Historical Context in Sonnet 73

Historical Context Examples in Sonnet 73:

Sonnet 73 6

"his youth..."   (Sonnet 73)

The use of “his” in this line is subtle. In Elizabethan parlance, “his” often served as a replacement for “its,” and granted possession to gender-neutral subjects, such as the fire. Yet the fire is a metaphor for a human life, and so the use of “his” succeeds in anthropomorphizing the fire in a fitting manner. The specifically male tone of “his” is appropriate in that the fire represents the male speaker’s dwindling life.

"Bare ruined choirs..."   (Sonnet 73)

“Bare ruined choirs” also extends the printmaking metaphor. A “choir” refers to a pair of connected leaves of paper, the central seam of which is stitched into the book’s spine. The image of “bare ruined choirs” suggests an end to the speaker’s poetic output. His pages have become “bare,” empty of verse, or “ruined” by the ravages of time.

"Bare ruined choirs..."   (Sonnet 73)

“Bare ruined choirs” also evokes the image of abandoned churches, “choir” then metonymically referring to the area in a church where the choir sings. This serves as a historical allusion to the desecration of the Catholic monasteries during the Protestant Reformation in England. When Henry VIII left the Catholic Church in 1534, his orders left many cathedrals bare and ruined across the English landscape.

"against the cold..."   (Sonnet 73)

The printing press arrived in England in 1476 with printer William Caxton. It was revolutionary technology that allowed writers to reach mass audiences and preserve their work for generations. By juxtaposing print metaphors with winter, the speaker suggests that his printing endeavor has failed. “None” or “few” of his “leaves,” pages of poetry, survive against “the cold;” the “choirs,” collection of leaves in a book, are ruined. In combining images of winter with comparisons to books, the speaker reveals his worry that his poetry will not survive when it is printed; his poetry is just as subject to death as his body.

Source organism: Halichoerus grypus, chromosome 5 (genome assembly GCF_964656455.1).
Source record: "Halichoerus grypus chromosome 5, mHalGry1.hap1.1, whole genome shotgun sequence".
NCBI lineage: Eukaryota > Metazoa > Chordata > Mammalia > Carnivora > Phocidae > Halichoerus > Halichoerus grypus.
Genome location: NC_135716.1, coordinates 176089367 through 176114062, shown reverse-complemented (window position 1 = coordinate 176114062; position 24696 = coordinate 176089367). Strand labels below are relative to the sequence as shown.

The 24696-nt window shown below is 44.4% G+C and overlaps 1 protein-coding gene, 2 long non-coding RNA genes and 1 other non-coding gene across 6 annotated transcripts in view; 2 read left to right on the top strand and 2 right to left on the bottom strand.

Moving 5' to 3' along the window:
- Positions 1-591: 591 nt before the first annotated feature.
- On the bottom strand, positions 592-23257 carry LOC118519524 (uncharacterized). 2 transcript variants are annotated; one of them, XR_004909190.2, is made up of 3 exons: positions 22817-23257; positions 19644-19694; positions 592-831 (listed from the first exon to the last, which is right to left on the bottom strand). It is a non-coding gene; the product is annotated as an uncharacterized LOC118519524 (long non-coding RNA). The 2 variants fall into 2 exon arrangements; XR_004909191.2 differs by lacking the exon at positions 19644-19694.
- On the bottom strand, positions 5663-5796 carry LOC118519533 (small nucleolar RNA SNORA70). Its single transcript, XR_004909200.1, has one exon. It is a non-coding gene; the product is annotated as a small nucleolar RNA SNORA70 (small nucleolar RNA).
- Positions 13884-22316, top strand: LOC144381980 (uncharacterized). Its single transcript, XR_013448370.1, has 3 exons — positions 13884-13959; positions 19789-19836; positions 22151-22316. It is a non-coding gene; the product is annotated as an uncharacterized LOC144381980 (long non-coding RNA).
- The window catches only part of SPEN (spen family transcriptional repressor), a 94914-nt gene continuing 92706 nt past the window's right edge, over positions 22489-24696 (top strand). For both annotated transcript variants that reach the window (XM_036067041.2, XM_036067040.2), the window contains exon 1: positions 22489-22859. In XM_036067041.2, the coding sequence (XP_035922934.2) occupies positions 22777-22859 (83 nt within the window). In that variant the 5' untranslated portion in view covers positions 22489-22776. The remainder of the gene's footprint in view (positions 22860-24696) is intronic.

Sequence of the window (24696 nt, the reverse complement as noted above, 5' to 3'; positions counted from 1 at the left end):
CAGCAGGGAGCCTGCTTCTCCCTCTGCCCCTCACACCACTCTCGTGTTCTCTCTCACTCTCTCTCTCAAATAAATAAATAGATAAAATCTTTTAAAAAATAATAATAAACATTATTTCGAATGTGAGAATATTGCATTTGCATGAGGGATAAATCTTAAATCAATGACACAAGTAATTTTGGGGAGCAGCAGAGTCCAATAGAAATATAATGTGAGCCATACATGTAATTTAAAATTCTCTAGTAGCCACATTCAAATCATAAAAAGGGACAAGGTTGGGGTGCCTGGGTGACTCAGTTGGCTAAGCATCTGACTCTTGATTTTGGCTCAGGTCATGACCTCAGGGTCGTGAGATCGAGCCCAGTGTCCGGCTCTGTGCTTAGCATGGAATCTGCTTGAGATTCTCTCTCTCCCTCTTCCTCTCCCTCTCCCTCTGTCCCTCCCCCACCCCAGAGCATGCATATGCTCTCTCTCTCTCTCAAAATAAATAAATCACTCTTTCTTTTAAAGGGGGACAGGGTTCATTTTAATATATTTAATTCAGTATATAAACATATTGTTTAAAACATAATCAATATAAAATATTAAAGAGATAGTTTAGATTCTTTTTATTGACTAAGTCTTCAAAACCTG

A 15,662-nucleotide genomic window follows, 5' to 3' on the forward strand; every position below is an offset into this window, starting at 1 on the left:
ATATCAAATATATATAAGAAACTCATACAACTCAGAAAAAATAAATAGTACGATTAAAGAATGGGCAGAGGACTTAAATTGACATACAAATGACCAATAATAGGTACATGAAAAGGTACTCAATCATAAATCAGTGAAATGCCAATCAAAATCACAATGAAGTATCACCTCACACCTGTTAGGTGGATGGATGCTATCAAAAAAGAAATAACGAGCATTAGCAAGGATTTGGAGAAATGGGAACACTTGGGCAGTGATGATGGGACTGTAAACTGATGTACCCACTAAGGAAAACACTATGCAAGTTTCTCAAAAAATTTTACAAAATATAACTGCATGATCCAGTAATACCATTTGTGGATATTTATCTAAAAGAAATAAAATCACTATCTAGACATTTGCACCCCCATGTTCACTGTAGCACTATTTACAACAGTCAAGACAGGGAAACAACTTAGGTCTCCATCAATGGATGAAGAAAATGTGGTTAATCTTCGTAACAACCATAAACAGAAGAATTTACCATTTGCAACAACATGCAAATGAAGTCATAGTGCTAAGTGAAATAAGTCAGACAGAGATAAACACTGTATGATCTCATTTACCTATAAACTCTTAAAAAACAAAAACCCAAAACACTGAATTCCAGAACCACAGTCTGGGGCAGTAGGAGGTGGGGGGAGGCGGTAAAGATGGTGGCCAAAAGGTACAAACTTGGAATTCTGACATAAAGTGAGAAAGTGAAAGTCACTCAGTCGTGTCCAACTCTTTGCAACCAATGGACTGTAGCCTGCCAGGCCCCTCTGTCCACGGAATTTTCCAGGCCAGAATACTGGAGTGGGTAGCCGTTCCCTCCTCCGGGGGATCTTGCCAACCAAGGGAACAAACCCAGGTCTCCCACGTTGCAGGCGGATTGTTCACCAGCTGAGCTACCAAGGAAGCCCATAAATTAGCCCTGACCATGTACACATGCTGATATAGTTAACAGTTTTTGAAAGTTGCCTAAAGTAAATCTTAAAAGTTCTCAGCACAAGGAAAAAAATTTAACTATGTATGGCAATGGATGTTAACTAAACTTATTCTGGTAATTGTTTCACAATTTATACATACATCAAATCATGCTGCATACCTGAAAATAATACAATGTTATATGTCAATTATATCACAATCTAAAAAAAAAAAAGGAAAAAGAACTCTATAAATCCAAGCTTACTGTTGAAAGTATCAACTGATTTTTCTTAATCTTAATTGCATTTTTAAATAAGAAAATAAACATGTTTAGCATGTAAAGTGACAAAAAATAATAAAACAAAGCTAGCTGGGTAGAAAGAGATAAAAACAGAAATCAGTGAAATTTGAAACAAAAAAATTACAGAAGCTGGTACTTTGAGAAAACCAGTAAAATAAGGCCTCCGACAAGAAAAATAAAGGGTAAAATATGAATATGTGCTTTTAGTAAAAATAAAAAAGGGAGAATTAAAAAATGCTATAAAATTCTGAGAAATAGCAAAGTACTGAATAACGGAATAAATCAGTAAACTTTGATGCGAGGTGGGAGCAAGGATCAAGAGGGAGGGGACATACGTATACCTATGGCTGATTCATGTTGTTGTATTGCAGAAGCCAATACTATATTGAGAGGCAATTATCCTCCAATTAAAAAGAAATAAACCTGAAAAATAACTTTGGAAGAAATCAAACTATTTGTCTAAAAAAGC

"hang..."   (Sonnet 73)

“Hang” furthers the dual meaning of this line. Leaves hang on trees and fall off as they die leaving “few” or “none’ there over time. However, in Early Modern papermaking, sheets of paper would be “hung” to dry after being pressed into shape. The extended printing metaphor in this quatrain makes the poem self-referential: metaphors for winter double as metaphors for the physical structures that make up the book we are reading.

"yellow leaves..."   (Sonnet 73)

“Yellow leaves” both refers to dying leaves on a tree and pages in a book. Early Modern English paper was made out of clothing scraps and generally had a yellow hue due to the papermaking process. This does not necessarily mean the paper is old, though it could also be a reference to pages in medieval books which were made on yellow vellum, animal skin paper.